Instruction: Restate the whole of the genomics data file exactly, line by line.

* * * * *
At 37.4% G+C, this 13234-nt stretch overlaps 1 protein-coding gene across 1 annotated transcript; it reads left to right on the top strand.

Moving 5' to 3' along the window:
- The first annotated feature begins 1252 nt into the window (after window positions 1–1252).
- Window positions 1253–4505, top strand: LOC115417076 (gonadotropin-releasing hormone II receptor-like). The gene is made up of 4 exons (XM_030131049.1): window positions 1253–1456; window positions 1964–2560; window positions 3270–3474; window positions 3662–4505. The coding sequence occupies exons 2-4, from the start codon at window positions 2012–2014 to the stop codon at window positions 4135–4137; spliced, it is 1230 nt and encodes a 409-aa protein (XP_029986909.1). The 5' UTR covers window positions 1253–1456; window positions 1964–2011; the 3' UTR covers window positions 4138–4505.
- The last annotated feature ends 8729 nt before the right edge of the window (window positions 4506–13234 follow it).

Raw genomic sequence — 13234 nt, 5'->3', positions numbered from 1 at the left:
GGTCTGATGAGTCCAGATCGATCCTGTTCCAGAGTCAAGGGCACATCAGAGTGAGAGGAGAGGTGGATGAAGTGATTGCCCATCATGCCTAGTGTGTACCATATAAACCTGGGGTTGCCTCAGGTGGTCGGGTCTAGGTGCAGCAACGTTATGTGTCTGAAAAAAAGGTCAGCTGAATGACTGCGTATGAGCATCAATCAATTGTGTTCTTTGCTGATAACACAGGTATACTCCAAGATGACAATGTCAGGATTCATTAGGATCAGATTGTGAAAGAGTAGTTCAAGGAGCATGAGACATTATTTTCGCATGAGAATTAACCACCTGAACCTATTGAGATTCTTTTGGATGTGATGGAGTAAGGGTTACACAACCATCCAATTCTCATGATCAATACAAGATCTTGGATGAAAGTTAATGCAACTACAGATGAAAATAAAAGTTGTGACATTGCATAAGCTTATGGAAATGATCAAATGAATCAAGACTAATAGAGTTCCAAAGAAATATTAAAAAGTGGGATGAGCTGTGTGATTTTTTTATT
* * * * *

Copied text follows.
At 37.4% G+C, this 13234-nt stretch overlaps 1 protein-coding gene across 1 annotated transcript; it reads left to right on the top strand.

Moving 5' to 3' along the window:
- The first annotated feature begins 1252 nt into the window (after window positions 1–1252).
- Window positions 1253–4505, top strand: LOC115417076 (gonadotropin-releasing hormone II receptor-like). The gene is made up of 4 exons (XM_030131049.1): window positions 1253–1456; window positions 1964–2560; window positions 3270–3474; window positions 3662–4505. The coding sequence occupies exons 2-4, from the start codon at window positions 2012–2014 to the stop codon at window positions 4135–4137; spliced, it is 1230 nt and encodes a 409-aa protein (XP_029986909.1). The 5' UTR covers window positions 1253–1456; window positions 1964–2011; the 3' UTR covers window positions 4138–4505.
- The last annotated feature ends 8729 nt before the right edge of the window (window positions 4506–13234 follow it).

Raw genomic sequence — 13234 nt, 5'->3', positions numbered from 1 at the left:
GGTCTGATGAGTCCAGATCGATCCTGTTCCAGAGTCAAGGGCACATCAGAGTGAGAGGAGAGGTGGATGAAGTGATTGCCCATCATGCCTAGTGTGTACCATATAAACCTGGGGTTGCCTCAGGTGGTCGGGTCTAGGTGCAGCAACGTTATGTGTCTGAAAAAAAGGTCAGCTGAATGACTGCGTATGAGCATCAATCAATTGTGTTCTTTGCTGATAACACAGGTATACTCCAAGATGACAATGTCAGGATTCATTAGGATCAGATTGTGAAAGAGTAGTTCAAGGAGCATGAGACATTATTTTCGCATGAGAATTAACCACCTGAACCTATTGAGATTCTTTTGGATGTGATGGAGTAAGGGTTACACAACCATCCAATTCTCATGATCAATACAAGATCTTGGATGAAAGTTAATGCAACTACAGATGAAAATAAAAGTTGTGACATTGCATAAGCTTATGGAAATGATCAAATGAATCAAGACTAATAGAGTTCCAAAGAAATATTAAAAAGTGGGATGAGCTGTGTGATTTTTTTATT